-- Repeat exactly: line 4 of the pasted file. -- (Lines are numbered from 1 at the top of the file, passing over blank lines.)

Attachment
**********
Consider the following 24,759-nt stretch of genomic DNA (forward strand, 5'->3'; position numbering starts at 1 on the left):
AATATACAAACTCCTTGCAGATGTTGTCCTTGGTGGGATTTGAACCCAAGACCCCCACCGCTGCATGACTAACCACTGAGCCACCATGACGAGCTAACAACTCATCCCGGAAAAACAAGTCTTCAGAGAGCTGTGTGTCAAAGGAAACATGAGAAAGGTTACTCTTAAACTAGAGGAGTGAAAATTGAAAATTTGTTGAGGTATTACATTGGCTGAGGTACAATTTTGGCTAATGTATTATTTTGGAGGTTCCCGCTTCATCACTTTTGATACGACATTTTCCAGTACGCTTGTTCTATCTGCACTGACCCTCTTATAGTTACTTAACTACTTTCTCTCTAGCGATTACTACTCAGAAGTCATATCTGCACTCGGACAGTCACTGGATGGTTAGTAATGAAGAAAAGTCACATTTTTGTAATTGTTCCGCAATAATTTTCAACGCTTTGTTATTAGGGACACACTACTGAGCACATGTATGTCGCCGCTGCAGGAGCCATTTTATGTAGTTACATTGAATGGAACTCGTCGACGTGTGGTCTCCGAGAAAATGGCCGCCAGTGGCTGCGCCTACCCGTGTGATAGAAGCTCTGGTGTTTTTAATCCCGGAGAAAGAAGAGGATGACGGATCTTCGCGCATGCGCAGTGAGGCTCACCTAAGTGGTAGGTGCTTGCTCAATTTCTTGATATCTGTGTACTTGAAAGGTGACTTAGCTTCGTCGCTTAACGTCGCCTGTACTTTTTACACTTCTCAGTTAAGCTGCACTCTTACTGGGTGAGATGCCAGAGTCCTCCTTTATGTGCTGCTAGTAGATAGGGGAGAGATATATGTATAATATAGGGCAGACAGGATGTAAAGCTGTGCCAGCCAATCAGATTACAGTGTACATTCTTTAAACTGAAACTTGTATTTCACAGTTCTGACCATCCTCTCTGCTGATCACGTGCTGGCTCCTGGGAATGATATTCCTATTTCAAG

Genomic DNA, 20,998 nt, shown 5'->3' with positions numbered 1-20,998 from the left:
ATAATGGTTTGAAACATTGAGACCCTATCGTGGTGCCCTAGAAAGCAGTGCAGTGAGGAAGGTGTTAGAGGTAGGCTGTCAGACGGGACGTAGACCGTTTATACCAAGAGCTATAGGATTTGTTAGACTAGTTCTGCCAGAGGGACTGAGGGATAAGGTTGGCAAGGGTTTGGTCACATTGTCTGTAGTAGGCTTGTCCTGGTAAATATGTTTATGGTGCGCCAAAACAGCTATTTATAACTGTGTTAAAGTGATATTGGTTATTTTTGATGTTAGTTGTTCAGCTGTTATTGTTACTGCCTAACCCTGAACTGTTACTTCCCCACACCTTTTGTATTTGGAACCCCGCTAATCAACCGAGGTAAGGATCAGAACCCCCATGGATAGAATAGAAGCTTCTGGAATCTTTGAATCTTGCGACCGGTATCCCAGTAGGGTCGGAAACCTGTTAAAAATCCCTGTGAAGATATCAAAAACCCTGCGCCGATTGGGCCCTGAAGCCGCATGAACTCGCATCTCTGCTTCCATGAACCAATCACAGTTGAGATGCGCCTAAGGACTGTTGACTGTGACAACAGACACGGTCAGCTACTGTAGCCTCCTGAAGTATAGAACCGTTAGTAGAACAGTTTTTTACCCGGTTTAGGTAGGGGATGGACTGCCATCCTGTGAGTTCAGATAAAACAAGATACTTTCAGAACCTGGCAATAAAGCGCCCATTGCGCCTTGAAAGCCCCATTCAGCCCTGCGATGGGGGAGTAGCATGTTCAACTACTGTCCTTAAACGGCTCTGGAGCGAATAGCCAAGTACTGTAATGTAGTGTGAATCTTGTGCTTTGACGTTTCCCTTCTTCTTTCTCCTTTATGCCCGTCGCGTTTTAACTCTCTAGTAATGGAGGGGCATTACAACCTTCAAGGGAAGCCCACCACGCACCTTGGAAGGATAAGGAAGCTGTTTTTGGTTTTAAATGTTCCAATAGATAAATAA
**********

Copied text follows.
ATAATGGTTTGAAACATTGAGACCCTATCGTGGTGCCCTAGAAAGCAGTGCAGTGAGGAAGGTGTTAGAGGTAGGCTGTCAGACGGGACGTAGACCGTTTATACCAAGAGCTATAGGATTTGTTAGACTAGTTCTGCCAGAGGGACTGAGGGATAAGGTTGGCAAGGGTTTGGTCACATTGTCTGTAGTAGGCTTGTCCTGGTAAATATGTTTATGGTGCGCCAAAACAGCTATTTATAACTGTGTTAAAGTGATATTGGTTATTTTTGATGTTAGTTGTTCAGCTGTTATTGTTACTGCCTAACCCTGAACTGTTACTTCCCCACACCTTTTGTATTTGGAACCCCGCTAATCAACCGAGGTAAGGATCAGAACCCCCATGGATAGAATAGAAGCTTCTGGAATCTTTGAATCTTGCGACCGGTATCCCAGTAGGGTCGGAAACCTGTTAAAAATCCCTGTGAAGATATCAAAAACCCTGCGCCGATTGGGCCCTGAAGCCGCATGAACTCGCATCTCTGCTTCCATGAACCAATCACAGTTGAGATGCGCCTAAGGACTGTTGACTGTGACAACAGACACGGTCAGCTACTGTAGCCTCCTGAAGTATAGAACCGTTAGTAGAACAGTTTTTTACCCGGTTTAGGTAGGGGATGGACTGCCATCCTGTGAGTTCAGATAAAACAAGATACTTTCAGAACCTGGCAATAAAGCGCCCATTGCGCCTTGAAAGCCCCATTCAGCCCTGCGATGGGGGAGTAGCATGTTCAACTACTGTCCTTAAACGGCTCTGGAGCGAATAGCCAAGTACTGTAATGTAGTGTGAATCTTGTGCTTTGACGTTTCCCTTCTTCTTTCTCCTTTATGCCCGTCGCGTTTTAACTCTCTAGTAATGGAGGGGCATTACAACCTTCAAGGGAAGCCCACCACGCACCTTGGAAGGATAAGGAAGCTGTTTTTGGTTTTAAATGTTCCAATAGATAAATAA